Richard (“Drew”) Marcantonio is a social and environmental science researcher at the University of Notre Dame’s Kroc Institute for International Peace Studies. He is working on a book about human-produced toxic and nontoxic pollution and the harm it causes.

In December, a British coroner ruled that the cause of 9-year-old Ella Adoo-Kissi-Debrah’s death in 2013 was “toxic air pollution.” On its face this may not seem all that important, given that an estimated 7 million people die annually from air pollution and more than 90 percent of the world’s population breathes in hazardous air every day. And yet Ella’s certificate of death is the first to formally list toxic air pollution as the cause of death.

Ella’s case is part of a growing recognition that human-produced toxic pollution is causing a substantial global health crisis, and it has substantial implications for environmental policymaking and for the legal liabilities that pollution producers may face in the future.

If the recent cases surrounding glyphosate — the herbicide pioneered by Monsanto in its infamous Roundup weedkiller — are any guide, Ella’s case could trigger a potential windfall of cases. After a California court awarded $289 million in damages to Dewayne Johnson, a groundskeeper who used glyphosate for decades, civil cases mounted by the thousands. As a result, Bayer, which acquired Monsanto in 2018, agreed to a $10 billion settlement for all other cases in the U.S..

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In the U.K., Ella’s case has already sparked local action. The British government recently stated that in response to the verdict it would allocate $5.2 billion towards cleaning up vehicle transport emissions in cities and reducing urban nitrogen dioxide levels — the pollutant named as partially responsible for Ella’s death in the coroner’s report. The mayor of London, Sadiq Khan, said, “Ministers and the previous mayor have acted too slowly in the past, but they must now learn the lessons from the coroner’s ruling and do much more to tackle the deadly scourge of air pollution in London and across the country.”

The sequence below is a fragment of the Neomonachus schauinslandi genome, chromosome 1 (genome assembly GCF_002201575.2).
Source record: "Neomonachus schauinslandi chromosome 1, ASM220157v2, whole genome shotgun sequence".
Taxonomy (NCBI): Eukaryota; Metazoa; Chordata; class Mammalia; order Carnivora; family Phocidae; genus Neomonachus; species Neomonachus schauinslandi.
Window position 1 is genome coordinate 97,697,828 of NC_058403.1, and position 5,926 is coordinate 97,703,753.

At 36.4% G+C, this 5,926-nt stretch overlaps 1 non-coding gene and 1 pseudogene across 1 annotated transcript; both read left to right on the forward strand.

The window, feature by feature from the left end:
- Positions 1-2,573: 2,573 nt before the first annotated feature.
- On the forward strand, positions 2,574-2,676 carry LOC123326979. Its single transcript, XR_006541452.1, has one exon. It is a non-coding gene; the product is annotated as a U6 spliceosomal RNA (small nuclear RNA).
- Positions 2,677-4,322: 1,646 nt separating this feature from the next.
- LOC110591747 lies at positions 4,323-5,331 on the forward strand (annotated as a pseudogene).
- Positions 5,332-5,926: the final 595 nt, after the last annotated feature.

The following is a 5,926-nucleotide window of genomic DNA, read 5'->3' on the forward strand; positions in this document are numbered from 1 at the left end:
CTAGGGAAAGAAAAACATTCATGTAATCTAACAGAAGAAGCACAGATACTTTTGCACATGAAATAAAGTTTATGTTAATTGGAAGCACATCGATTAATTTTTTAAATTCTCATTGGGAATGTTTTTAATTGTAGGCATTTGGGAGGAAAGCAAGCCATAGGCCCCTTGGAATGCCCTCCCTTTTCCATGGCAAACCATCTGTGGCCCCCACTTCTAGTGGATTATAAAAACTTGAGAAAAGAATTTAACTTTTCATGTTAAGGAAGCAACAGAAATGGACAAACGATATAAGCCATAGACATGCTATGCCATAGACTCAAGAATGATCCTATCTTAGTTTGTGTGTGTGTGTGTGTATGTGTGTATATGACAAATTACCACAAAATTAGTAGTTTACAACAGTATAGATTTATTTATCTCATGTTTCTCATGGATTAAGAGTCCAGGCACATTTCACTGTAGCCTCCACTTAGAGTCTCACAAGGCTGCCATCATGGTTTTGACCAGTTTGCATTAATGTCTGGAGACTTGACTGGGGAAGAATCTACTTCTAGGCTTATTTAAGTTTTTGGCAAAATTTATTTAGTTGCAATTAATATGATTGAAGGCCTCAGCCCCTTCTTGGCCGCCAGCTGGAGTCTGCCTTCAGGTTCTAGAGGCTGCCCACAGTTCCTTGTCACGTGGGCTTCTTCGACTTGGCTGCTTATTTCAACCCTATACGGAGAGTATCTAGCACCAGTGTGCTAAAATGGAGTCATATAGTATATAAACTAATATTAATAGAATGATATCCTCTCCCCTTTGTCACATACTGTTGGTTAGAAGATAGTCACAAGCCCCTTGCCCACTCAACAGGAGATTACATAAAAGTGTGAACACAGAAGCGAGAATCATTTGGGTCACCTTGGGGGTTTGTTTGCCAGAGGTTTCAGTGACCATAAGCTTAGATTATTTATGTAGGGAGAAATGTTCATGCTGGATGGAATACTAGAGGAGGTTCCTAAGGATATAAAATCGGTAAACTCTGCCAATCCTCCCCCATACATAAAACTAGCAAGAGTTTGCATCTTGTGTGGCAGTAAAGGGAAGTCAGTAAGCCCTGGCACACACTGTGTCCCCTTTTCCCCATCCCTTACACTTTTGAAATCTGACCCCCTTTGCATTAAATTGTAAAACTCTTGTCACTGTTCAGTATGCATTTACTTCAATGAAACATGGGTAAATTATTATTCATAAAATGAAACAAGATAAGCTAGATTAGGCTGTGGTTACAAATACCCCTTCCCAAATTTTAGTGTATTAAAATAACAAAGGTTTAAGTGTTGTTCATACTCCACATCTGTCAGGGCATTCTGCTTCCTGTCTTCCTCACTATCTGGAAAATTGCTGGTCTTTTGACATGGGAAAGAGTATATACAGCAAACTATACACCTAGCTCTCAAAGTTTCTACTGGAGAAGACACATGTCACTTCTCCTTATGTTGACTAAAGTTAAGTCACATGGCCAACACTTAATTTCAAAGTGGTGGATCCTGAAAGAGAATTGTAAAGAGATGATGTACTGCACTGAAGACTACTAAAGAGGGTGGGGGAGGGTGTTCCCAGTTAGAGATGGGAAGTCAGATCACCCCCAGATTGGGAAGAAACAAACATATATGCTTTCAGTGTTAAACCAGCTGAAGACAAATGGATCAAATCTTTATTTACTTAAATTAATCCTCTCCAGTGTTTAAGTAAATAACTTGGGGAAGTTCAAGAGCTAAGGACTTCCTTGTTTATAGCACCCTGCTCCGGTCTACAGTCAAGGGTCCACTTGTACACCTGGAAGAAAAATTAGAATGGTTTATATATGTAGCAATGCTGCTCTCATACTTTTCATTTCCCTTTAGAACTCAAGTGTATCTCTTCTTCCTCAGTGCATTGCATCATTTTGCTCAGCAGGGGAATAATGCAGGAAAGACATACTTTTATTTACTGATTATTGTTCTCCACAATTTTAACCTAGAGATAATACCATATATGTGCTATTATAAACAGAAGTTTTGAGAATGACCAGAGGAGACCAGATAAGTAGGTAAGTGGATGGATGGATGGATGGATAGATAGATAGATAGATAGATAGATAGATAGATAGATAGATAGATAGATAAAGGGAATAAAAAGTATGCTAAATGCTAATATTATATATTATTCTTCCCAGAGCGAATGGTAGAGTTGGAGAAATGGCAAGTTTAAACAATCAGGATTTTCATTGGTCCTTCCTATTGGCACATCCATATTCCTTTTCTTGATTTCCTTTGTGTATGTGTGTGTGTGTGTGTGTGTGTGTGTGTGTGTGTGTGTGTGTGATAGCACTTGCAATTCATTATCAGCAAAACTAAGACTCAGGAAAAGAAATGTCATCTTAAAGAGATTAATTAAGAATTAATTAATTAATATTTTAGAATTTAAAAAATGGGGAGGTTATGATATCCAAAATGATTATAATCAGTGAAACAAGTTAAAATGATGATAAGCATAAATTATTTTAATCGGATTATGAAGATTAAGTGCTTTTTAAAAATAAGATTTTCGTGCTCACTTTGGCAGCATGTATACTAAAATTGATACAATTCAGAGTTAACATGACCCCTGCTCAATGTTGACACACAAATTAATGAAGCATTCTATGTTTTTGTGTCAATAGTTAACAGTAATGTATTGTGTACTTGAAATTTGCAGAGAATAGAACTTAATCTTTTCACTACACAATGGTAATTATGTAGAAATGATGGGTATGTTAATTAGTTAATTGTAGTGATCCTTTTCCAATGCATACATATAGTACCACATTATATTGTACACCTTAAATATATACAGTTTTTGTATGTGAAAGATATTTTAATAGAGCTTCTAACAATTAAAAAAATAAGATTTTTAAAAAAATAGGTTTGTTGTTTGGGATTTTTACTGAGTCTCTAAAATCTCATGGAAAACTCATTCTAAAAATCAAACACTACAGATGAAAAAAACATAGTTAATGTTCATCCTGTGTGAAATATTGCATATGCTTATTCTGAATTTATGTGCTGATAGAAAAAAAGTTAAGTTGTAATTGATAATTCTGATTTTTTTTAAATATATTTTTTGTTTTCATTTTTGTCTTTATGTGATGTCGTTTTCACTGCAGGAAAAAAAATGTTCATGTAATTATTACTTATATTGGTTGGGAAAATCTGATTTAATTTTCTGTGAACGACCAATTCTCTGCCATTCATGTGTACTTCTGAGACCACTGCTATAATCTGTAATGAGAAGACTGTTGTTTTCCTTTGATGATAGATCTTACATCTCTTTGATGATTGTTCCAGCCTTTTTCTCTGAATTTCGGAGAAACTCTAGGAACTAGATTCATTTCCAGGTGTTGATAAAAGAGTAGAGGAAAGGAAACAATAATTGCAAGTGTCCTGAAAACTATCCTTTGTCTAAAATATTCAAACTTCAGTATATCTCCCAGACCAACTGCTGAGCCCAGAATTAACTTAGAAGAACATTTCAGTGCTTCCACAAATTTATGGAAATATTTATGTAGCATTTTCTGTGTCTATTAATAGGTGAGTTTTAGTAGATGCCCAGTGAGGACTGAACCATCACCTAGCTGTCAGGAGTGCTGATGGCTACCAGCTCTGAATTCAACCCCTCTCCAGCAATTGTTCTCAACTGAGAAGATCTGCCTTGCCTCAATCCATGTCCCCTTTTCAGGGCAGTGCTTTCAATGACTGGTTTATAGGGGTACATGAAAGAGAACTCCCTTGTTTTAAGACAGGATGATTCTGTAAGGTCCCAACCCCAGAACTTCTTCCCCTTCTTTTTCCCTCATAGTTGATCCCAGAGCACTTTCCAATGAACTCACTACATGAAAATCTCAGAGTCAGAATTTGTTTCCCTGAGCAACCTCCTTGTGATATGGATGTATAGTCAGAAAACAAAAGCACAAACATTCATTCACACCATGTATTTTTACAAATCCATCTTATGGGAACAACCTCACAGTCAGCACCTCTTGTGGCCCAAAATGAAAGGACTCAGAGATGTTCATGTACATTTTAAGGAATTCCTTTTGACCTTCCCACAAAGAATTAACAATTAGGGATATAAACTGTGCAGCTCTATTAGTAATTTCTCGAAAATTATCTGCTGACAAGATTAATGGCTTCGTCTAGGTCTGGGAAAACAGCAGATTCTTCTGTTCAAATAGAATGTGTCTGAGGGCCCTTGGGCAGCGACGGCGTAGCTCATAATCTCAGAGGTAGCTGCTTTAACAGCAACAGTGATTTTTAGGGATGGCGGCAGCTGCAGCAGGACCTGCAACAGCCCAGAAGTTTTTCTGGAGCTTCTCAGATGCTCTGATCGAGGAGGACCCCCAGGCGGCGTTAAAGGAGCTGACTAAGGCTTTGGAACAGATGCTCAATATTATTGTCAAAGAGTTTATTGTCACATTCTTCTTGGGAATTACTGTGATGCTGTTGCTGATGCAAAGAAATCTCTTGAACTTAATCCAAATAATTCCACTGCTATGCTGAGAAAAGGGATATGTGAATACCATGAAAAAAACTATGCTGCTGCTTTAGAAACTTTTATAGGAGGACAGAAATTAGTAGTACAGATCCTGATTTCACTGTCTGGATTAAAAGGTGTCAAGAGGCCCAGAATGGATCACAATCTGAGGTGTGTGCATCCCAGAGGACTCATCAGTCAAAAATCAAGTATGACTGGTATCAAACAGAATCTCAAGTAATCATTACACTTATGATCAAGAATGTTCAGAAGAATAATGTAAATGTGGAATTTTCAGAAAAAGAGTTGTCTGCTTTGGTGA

Living in London, Ella was like many urban-dwelling children who are more likely to develop asthma or other respiratory illnesses due to early and chronic exposure to air pollution from cars, buses, and industry. The coroner concluded that a complex of different noxious gases and particles in the air she breathed daily caused the asthma attack that led to her death.

While children’s respiratory systems are more vulnerable, adults do not escape the reach of air pollution in cities, where higher rates of dementia and Alzheimer’s are linked to exposure to particulate matter of 2.5 microns or less in size. It’s also one of the strongest correlates of death or hospitalization due to COVID-19. Spikes in particulate matter, along with other air pollutants like nitrogen oxides, are associated with higher death rates in general in the days following exposure.

Here in the United States, there’s been relatively little attention paid to Ella’s case. Given the pandemic, domestic political struggles, and the transition to a new presidential administration, there is certainly an overload of news competing for attention. But with the renewed focus on climate change and environmental justice signaled by the Biden administration and among U.S. policymakers, Ella’s case could be the perfect catalyst for environmental justice, in which poverty, race, and environmental risk exposure intersect. Ella’s case sets a legal precedent to do something about it.

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Death certificates fall under the purview of the Centers for Disease Control and Prevention. Thanks to guidance issued by the Obama administration, environmental exposure may be listed as a contributing factor to a death, but there is currently no code to attribute the immediate cause of death to a toxic pollution exposure. The Biden administration could issue guidance to the CDC to change that, which could shift the way people think about pollution.

There are more than 450,000 toxic sites across the U.S. and more than 20,000 active permitted polluters. We need to amend and bolster current domestic environmental legislation to hold polluters accountable and to make the changes permanent, rather than executive orders and programs that can be rolled back by a future administration.

Biden’s order to build a White House Office of Domestic Climate Policy and an environmental justice interagency council is a formidable start to mitigating and remediating toxic pollution and its unequal distribution. Additionally, the Biden administration needs to put toxic air pollution on the international environmental agenda, for example leading the charge in creating a corollary international agreement to the Paris Climate Agreement.

Doing so would signal a shift from treating the outcomes of climate change to treating the causes. For example, in early 2016, the Department of Housing and Urban Development deemed the Isle de Jean Charles along the Louisiana Gulf Coast too risky to live on and granted $48 million to the community to relocate, for the first time codifying the term “climate refugee.” But what could have been the start to a long process of redistributive environmental justice to communities threatened by climate change was quickly doused by the incoming Trump team.

In that case and in the case of glyphosate, it is the outcomes of pollution that were addressed — either by restitution or relocation — rather than the root cause.

Ella’s tragic death puts a face to a problem that will be responsible for many more deaths in the future if we don’t change our current policies. Let’s not let this opportunity for systemic change pass us by.

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